It is recommended to drink 16 ounces (2 cups of juice). This is a lot for some people, so if its too much for you, start with drinking one cup and gradually increase if you can tolerate it.

Don’t have a juicer?

Want to reap the health benefits of celery juice, but don’t want to spend the money on a juicer? You can actually buy celery juice powder  that you just simply mix into water! It’s claimed to have the same health benefits as using whole celery.

The bottom line is this: If celery juice is intriguing to you- try it! See how you feel. You’ll never know unless you try it and experience it for yourself. If it doesn’t interest you, it may not be right for you or that you just don’t need it.

Heart Disease and Alcohol

Can drinking alcohol be included in the definition of a healthy lifestyle? A large part of the population enjoys a drink socially from time to time, and a smaller segment has several glasses of wine or beers a week and may wonder if they’re doing more harm than good.

In general, the consensus seems to be that alcohol does have some decent health benefits but in small amounts. The question then lies in where the line is crossed where it becomes more harmful to the body than helpful. Science says that a few drinks per week can be protective to your heart. A few drinks meaning, 1 drink max per day for women, and 2 for men. One drink is equal to one 12oz beer or wine cooler, 5oz glass of wine, or 1.5oz of 80 proof liquor. This is defined as “moderate” drinking and has proven to have some health effects for your heart, including possibly helping to prevent heart disease.

How does alcohol help my heart?

Well, it does so in a few ways.

  1. It can prevent your blood from “sticking,” in other words it makes your blood a bit thinner, thereby decreasing your risk of blood clots and risk of heart attack. Be aware though, that it can then also increase your risk for bleeding.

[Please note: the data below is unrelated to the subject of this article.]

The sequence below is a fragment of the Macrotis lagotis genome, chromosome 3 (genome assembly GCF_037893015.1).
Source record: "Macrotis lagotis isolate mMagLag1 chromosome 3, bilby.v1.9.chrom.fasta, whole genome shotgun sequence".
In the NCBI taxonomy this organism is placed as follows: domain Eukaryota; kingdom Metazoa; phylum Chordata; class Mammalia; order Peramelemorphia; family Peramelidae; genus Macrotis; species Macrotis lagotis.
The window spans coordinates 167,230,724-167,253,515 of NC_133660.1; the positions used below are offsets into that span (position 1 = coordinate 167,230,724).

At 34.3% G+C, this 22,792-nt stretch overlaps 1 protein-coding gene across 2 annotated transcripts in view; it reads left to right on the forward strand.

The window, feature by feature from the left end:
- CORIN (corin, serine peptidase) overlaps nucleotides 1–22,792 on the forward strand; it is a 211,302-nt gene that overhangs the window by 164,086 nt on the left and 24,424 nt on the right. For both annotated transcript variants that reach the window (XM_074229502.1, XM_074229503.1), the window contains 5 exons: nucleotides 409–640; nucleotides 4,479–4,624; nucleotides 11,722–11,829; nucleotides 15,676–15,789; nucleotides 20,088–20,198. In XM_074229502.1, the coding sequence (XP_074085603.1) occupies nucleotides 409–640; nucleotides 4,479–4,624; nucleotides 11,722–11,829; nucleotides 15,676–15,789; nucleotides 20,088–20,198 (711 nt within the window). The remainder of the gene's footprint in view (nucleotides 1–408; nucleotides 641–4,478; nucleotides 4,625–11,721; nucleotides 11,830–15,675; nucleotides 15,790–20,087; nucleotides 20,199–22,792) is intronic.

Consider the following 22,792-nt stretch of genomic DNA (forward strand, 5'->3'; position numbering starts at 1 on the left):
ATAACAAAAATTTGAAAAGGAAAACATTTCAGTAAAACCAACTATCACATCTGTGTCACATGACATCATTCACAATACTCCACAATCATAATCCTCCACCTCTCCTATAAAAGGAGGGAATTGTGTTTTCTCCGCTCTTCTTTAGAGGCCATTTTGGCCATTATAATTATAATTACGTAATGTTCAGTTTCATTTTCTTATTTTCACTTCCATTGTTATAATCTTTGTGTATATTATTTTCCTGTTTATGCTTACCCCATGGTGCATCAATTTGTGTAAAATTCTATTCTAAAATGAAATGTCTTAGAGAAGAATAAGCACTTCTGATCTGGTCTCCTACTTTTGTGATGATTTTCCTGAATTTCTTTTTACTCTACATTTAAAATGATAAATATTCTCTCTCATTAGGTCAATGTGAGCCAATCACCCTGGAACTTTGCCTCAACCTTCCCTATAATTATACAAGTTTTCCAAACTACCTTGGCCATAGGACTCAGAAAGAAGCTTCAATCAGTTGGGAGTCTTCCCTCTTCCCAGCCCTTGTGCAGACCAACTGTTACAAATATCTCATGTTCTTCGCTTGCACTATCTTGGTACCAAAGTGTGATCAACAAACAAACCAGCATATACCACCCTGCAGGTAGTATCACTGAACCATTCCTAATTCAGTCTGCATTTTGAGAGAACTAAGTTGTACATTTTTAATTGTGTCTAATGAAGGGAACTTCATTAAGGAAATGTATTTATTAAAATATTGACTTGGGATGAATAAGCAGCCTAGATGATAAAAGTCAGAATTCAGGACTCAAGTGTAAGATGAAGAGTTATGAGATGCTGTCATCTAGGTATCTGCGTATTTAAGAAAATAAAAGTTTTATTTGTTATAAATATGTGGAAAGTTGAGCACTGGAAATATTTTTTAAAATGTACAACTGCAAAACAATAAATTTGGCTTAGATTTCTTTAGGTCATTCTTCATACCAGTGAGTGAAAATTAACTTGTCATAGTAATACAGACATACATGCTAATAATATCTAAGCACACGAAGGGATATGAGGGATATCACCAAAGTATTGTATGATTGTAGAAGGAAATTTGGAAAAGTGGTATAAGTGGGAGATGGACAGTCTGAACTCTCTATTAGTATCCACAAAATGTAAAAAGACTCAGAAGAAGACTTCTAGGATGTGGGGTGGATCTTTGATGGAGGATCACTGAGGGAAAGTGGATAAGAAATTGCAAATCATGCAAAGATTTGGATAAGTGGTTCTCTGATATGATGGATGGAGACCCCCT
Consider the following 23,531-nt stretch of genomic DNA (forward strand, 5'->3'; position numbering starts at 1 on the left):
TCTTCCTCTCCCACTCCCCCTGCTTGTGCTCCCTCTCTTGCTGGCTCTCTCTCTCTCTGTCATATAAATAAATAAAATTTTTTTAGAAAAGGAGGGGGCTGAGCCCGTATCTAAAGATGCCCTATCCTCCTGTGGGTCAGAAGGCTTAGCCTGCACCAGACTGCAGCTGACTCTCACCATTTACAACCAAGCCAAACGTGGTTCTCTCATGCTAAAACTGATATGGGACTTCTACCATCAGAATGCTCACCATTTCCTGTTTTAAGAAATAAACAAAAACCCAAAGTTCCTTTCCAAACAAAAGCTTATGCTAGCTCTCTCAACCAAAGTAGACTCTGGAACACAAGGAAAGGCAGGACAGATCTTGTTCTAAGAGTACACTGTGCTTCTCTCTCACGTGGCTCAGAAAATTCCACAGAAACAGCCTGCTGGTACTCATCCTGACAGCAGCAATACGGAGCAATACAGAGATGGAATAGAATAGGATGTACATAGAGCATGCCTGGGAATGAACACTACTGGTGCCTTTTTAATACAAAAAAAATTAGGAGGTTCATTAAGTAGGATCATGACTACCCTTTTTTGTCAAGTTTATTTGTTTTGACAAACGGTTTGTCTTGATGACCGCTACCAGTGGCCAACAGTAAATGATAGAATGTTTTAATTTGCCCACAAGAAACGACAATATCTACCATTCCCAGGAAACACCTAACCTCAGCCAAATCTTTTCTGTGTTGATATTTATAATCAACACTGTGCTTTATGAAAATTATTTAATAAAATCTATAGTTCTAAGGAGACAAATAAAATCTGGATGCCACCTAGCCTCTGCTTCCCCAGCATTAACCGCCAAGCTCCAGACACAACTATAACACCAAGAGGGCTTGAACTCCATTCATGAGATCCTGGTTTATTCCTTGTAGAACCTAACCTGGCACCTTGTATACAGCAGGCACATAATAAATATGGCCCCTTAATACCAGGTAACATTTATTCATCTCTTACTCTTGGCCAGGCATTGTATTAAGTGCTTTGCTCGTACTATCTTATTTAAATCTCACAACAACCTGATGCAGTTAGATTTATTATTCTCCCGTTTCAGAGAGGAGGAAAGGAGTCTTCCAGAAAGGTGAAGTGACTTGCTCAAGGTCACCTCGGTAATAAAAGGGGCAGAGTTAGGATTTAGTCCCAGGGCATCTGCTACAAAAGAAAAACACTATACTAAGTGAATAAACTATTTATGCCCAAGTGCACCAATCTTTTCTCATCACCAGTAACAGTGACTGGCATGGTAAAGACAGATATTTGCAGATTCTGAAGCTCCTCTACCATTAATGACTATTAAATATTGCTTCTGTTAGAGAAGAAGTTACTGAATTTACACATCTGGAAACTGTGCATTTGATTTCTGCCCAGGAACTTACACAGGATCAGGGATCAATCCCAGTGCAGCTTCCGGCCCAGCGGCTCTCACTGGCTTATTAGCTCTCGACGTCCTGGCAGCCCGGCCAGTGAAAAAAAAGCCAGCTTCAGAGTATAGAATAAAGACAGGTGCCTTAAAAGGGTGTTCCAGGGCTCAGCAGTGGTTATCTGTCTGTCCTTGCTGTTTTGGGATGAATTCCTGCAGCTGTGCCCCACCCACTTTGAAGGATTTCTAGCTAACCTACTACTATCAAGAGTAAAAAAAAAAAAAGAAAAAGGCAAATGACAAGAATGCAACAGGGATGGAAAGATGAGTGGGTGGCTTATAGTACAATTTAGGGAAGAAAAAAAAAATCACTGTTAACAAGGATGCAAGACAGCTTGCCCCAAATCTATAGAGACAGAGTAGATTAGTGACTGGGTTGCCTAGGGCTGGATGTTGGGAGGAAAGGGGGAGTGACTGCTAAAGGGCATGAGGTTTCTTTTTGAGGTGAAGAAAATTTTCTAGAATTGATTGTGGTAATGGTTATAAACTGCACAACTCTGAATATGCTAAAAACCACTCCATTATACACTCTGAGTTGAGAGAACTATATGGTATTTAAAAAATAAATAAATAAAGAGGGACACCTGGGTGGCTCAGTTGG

2. It helps to raise your “good” (HDL) cholesterol.
  3. Prevents damage from “bad” (LDL) cholesterol.

While this sounds like great news, and might make you want to run to your nearest corner store to grab a 6-pack, there are plenty of other ways up your good cholesterol that don’t involve cracking open a bottle. Drinking too much alcohol puts you at risk for a myriad of health problems, the major ones include heart disease, diabetes, cancer, heart attack, stroke, liver disease, obesity, depression, addiction, accidents and death.

But isn’t red wine supposed to be healthy?

Some researchers have suggested that one glass of red wine a day has some health benefits for your heart. But again, once you go beyond that one glass, the risks start to outweigh the benefits pretty quickly. Red wine components including flavonoids and other antioxidants can potentially reduce heart disease risk, but they can also be found in other foods like grapes or red grape juice or berries. The studies on this seem to be inconclusive as well, and don’t draw a clear line demonstrating that red wine is directly responsible the health benefits seem in some cases, or whether other factors are at play. It might be that moderate wine drinkers are more likely to have a healthier diet and lifestyle — including physical activity and lots of fruits and vegetables.

How does alcohol cause heart disease?

After repeated moderate to high consumption of alcohol over a number of years (although amounts and time can vary person to person), arteries become more and more “hardened.” This is called atherosclerosis and is basically where your arteries supplying blood to your heart become clogged with fatty plaque and become stiff, making it more difficult for blood to pass through them. Not only that, but alcohol makes your heart work harder, pump faster, and it raises your blood pressure. This repeated abuse over time causes permanent effects of a “damaged” heart which no longer pumps properly. You’re now at high risk for a heart attack or stroke once you have heart disease. The worst part about it is heart disease has no symptoms until you’re already in the advanced stages.

The take home- drink alcoholic beverages only in moderation, if at all. Make sure yo understand the potential effects on your health if you do indulge. And don’t start drinking for unproven health benefits.